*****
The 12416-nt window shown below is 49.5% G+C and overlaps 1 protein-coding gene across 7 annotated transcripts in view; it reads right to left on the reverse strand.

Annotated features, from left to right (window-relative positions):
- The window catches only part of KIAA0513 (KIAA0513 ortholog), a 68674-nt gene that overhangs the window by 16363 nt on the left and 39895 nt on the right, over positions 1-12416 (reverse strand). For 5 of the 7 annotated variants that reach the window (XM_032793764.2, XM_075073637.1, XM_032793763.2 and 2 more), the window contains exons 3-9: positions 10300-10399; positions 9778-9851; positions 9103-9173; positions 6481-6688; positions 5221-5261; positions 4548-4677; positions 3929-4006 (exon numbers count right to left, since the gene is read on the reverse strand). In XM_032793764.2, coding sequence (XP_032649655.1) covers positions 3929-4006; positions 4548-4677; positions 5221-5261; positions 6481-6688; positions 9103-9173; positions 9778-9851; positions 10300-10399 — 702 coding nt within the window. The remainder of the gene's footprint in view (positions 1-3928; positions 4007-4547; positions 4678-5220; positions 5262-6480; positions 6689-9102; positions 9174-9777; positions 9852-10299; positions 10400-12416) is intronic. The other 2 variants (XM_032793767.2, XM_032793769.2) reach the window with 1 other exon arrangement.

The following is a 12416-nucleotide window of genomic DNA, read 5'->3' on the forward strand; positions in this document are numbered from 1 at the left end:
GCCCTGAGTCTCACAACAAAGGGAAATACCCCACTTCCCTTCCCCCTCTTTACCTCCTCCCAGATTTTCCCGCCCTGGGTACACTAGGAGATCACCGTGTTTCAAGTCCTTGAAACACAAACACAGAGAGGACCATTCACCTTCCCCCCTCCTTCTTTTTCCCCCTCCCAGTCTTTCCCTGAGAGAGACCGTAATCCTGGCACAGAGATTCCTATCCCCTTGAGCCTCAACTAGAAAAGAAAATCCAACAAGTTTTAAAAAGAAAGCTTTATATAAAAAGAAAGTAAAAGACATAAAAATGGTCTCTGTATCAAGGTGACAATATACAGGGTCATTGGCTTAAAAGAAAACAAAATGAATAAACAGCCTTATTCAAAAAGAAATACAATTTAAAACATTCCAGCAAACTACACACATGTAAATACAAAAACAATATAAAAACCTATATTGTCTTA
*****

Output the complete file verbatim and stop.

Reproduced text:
The 12416-nt window shown below is 49.5% G+C and overlaps 1 protein-coding gene across 7 annotated transcripts in view; it reads right to left on the reverse strand.

Annotated features, from left to right (window-relative positions):
- The window catches only part of KIAA0513 (KIAA0513 ortholog), a 68674-nt gene that overhangs the window by 16363 nt on the left and 39895 nt on the right, over positions 1-12416 (reverse strand). For 5 of the 7 annotated variants that reach the window (XM_032793764.2, XM_075073637.1, XM_032793763.2 and 2 more), the window contains exons 3-9: positions 10300-10399; positions 9778-9851; positions 9103-9173; positions 6481-6688; positions 5221-5261; positions 4548-4677; positions 3929-4006 (exon numbers count right to left, since the gene is read on the reverse strand). In XM_032793764.2, coding sequence (XP_032649655.1) covers positions 3929-4006; positions 4548-4677; positions 5221-5261; positions 6481-6688; positions 9103-9173; positions 9778-9851; positions 10300-10399 — 702 coding nt within the window. The remainder of the gene's footprint in view (positions 1-3928; positions 4007-4547; positions 4678-5220; positions 5262-6480; positions 6689-9102; positions 9174-9777; positions 9852-10299; positions 10400-12416) is intronic. The other 2 variants (XM_032793767.2, XM_032793769.2) reach the window with 1 other exon arrangement.

The following is a 12416-nucleotide window of genomic DNA, read 5'->3' on the forward strand; positions in this document are numbered from 1 at the left end:
GCCCTGAGTCTCACAACAAAGGGAAATACCCCACTTCCCTTCCCCCTCTTTACCTCCTCCCAGATTTTCCCGCCCTGGGTACACTAGGAGATCACCGTGTTTCAAGTCCTTGAAACACAAACACAGAGAGGACCATTCACCTTCCCCCCTCCTTCTTTTTCCCCCTCCCAGTCTTTCCCTGAGAGAGACCGTAATCCTGGCACAGAGATTCCTATCCCCTTGAGCCTCAACTAGAAAAGAAAATCCAACAAGTTTTAAAAAGAAAGCTTTATATAAAAAGAAAGTAAAAGACATAAAAATGGTCTCTGTATCAAGGTGACAATATACAGGGTCATTGGCTTAAAAGAAAACAAAATGAATAAACAGCCTTATTCAAAAAGAAATACAATTTAAAACATTCCAGCAAACTACACACATGTAAATACAAAAACAATATAAAAACCTATATTGTCTTA